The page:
Fans were treated to a show inside Alaska Airlines Arena on Friday night.

There was also a basketball game.

We’ll get back to that. But first, you need to know what happened at the end of the first quarter of the Storm’s 95-81 victory over the Dallas Wings — when the crowd sprung to its feet and a pink-haired patriot strolled smiling out of the tunnel; when she paused on the midcourt stripe and posed for pictures with her girlfriend, Storm guard Sue Bird, and Seattle Mayor Jenny Durkan; when Durkan proudly sported a blue T-shirt that read, “Rapinoe Bird 2020.”

This was most certainly not the highlight of Megan Rapinoe’s week. But still, the dominant and occasionally divisive star of the U.S. women’s national soccer team — who earned the Golden Ball as the best player in the 2019 Women’s World Cup — seemed to enjoy it. She even uncorked her signature pose, lifting both arms in the air at midcourt as she basked in the downpour of adoring decibels.

Then the two-time World Cup champion stepped out of the spotlight and sat next to another noteworthy Seattle athlete — injured Storm forward Breanna Stewart. Inevitably, the cameras found Stewart and the 6-foot-4 Storm standout — who is sitting out the season with a torn Achilles — stood and waved to the crowd, which chanted “M-V-P” as Rapinoe clapped enthusiastically in the background.

There was no shortage of greatness to be found inside the arena.

And, yes, some of it might have rubbed off on the Storm.

Advertising

That would explain Seattle’s first quarter, in which a team that had lost three consecutive games at home shot 75 percent from the field and 80 percent from beyond the arc. It would explain how former University of Washington guard Sami Whitcomb — who entered the game shooting 28.8 percent from distance — connected on her first three three-pointers, lifting a finger to the sky after each successive make.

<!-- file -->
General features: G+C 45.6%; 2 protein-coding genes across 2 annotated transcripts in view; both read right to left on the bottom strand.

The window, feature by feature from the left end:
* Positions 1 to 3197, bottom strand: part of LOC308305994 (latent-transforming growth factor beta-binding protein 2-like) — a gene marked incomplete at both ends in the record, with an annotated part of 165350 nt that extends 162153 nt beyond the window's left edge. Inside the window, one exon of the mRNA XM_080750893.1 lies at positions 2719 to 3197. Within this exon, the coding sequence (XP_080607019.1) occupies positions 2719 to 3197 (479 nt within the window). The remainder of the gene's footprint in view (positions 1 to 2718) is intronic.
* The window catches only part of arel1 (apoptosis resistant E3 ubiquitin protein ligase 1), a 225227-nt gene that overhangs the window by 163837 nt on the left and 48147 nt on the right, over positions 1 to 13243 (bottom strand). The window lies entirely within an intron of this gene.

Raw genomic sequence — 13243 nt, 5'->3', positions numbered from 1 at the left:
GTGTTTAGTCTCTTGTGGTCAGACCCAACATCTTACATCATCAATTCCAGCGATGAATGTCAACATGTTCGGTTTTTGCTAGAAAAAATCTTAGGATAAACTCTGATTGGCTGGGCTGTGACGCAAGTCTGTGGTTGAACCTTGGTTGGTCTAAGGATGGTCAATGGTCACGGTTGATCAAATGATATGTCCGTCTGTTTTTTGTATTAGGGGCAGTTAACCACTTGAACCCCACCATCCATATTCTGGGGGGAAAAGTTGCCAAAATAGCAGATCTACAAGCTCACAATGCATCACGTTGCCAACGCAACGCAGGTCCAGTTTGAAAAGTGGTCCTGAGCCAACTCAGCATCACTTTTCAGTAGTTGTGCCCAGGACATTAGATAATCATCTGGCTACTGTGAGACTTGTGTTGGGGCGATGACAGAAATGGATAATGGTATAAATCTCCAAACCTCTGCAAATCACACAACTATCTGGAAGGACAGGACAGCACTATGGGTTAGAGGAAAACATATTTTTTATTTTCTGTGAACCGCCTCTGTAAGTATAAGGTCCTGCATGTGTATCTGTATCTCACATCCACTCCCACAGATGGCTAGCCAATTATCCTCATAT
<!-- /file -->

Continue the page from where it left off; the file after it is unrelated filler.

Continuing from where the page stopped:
It would explain how the Storm (9-8) led 33-13 after the first quarter and coasted the rest of the way.

Or maybe it’s more telling the dreadful  Wings just fell to 0-7 away from home.

Or maybe the Storm was just ready to make a statement.

“It was a little bit of a statement,” Seattle coach Dan Hughes confirmed. “We lost a couple close (games), and the last game just didn’t go well for us. I was anxious as a coach to see how they’d respond. They responded. That’s what you saw.”

Regardless of the reason, Seattle’s statistics sing. Most notably, second-year point guard Jordin Canada recorded her first career double-double, racking up 14 points, 12 assists and five steals with zero turnovers. It was a stat line so rare it spurred an immediate double take.

Advertising

“Twelve assists and zero turnovers? I’ve looked at I don’t know how many of these through the years,” Hughes said, motioning to the stat sheet, “and I don’t know if I’ve seen that number.”

Added Canada: “I’ve been put in a position this season to learn quick and improve my game. Last season I was kind of timid, hesitant, didn’t know what to expect. But now, being in my second year, I kind of got the hang of it. My confidence is coming back. I’m being able to play the game that I play and not worry about the results and just focusing on the progress and the process.”

On Friday, the progress was evident, as was the production —  and not just for Canada. Kaleena Mosqueda-Lewis led the way with 18 points and four three-pointers off the bench. Newly announced all-star Natasha Howard contributed 14 points, four rebounds, three assists and three steals. Center Mercedes Russell added 13 points and eight rebounds, landing in double figures for the fourth time in the last five games. Whitcomb poured in 12 points and four three-pointers.

“We’ve got shooters,” Canada said of Whitcomb and Mosqueda-Lewis’ efforts. “It brings energy to our team. It gives us that spark. We’ve just got to keep feeding it to them when they’re hot. We’ve got to look for them in transition or in half-court sets. When they’re knocking down shots, it’s hard to stop us.”

The Storm couldn’t be consistently stopped Friday. As a team, they shot 54.8% from the field and 60.9% (14-23) from beyond the arc. They also nabbed a whopping 14 steals.

Despite the celebrity cameos, the Storm also had stars on the court.